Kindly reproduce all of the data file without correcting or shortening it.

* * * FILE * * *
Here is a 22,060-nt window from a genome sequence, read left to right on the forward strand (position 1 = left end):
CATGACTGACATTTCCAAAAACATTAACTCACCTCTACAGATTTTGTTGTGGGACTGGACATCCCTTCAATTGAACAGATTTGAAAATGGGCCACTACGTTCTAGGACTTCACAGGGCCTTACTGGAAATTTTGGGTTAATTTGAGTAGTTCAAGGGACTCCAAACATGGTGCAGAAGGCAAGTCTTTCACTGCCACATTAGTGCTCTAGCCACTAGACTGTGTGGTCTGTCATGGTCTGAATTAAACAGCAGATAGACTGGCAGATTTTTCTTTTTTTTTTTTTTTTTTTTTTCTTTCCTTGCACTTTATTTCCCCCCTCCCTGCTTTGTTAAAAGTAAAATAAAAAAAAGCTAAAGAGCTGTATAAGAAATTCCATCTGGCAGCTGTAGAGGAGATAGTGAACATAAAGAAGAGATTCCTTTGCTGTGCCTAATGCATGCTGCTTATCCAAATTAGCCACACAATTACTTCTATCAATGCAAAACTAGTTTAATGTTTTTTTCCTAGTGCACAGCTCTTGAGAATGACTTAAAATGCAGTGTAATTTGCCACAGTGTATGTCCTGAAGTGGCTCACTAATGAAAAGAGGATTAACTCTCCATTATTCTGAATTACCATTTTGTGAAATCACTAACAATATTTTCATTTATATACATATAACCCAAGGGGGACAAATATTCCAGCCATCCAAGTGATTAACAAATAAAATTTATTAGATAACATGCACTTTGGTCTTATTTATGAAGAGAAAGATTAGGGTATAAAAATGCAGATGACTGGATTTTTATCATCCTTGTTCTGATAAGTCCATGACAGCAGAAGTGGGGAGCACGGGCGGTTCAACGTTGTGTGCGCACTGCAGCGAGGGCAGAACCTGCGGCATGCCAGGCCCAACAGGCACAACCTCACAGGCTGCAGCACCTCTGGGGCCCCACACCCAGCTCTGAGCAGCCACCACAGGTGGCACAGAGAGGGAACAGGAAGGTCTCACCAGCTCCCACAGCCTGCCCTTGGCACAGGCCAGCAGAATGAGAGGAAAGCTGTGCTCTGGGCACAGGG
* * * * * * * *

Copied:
Here is a 22,060-nt window from a genome sequence, read left to right on the forward strand (position 1 = left end):
CATGACTGACATTTCCAAAAACATTAACTCACCTCTACAGATTTTGTTGTGGGACTGGACATCCCTTCAATTGAACAGATTTGAAAATGGGCCACTACGTTCTAGGACTTCACAGGGCCTTACTGGAAATTTTGGGTTAATTTGAGTAGTTCAAGGGACTCCAAACATGGTGCAGAAGGCAAGTCTTTCACTGCCACATTAGTGCTCTAGCCACTAGACTGTGTGGTCTGTCATGGTCTGAATTAAACAGCAGATAGACTGGCAGATTTTTCTTTTTTTTTTTTTTTTTTTTTTCTTTCCTTGCACTTTATTTCCCCCCTCCCTGCTTTGTTAAAAGTAAAATAAAAAAAAGCTAAAGAGCTGTATAAGAAATTCCATCTGGCAGCTGTAGAGGAGATAGTGAACATAAAGAAGAGATTCCTTTGCTGTGCCTAATGCATGCTGCTTATCCAAATTAGCCACACAATTACTTCTATCAATGCAAAACTAGTTTAATGTTTTTTTCCTAGTGCACAGCTCTTGAGAATGACTTAAAATGCAGTGTAATTTGCCACAGTGTATGTCCTGAAGTGGCTCACTAATGAAAAGAGGATTAACTCTCCATTATTCTGAATTACCATTTTGTGAAATCACTAACAATATTTTCATTTATATACATATAACCCAAGGGGGACAAATATTCCAGCCATCCAAGTGATTAACAAATAAAATTTATTAGATAACATGCACTTTGGTCTTATTTATGAAGAGAAAGATTAGGGTATAAAAATGCAGATGACTGGATTTTTATCATCCTTGTTCTGATAAGTCCATGACAGCAGAAGTGGGGAGCACGGGCGGTTCAACGTTGTGTGCGCACTGCAGCGAGGGCAGAACCTGCGGCATGCCAGGCCCAACAGGCACAACCTCACAGGCTGCAGCACCTCTGGGGCCCCACACCCAGCTCTGAGCAGCCACCACAGGTGGCACAGAGAGGGAACAGGAAGGTCTCACCAGCTCCCACAGCCTGCCCTTGGCACAGGCCAGCAGAATGAGAGGAAAGCTGTGCTCTGGGCACAGGG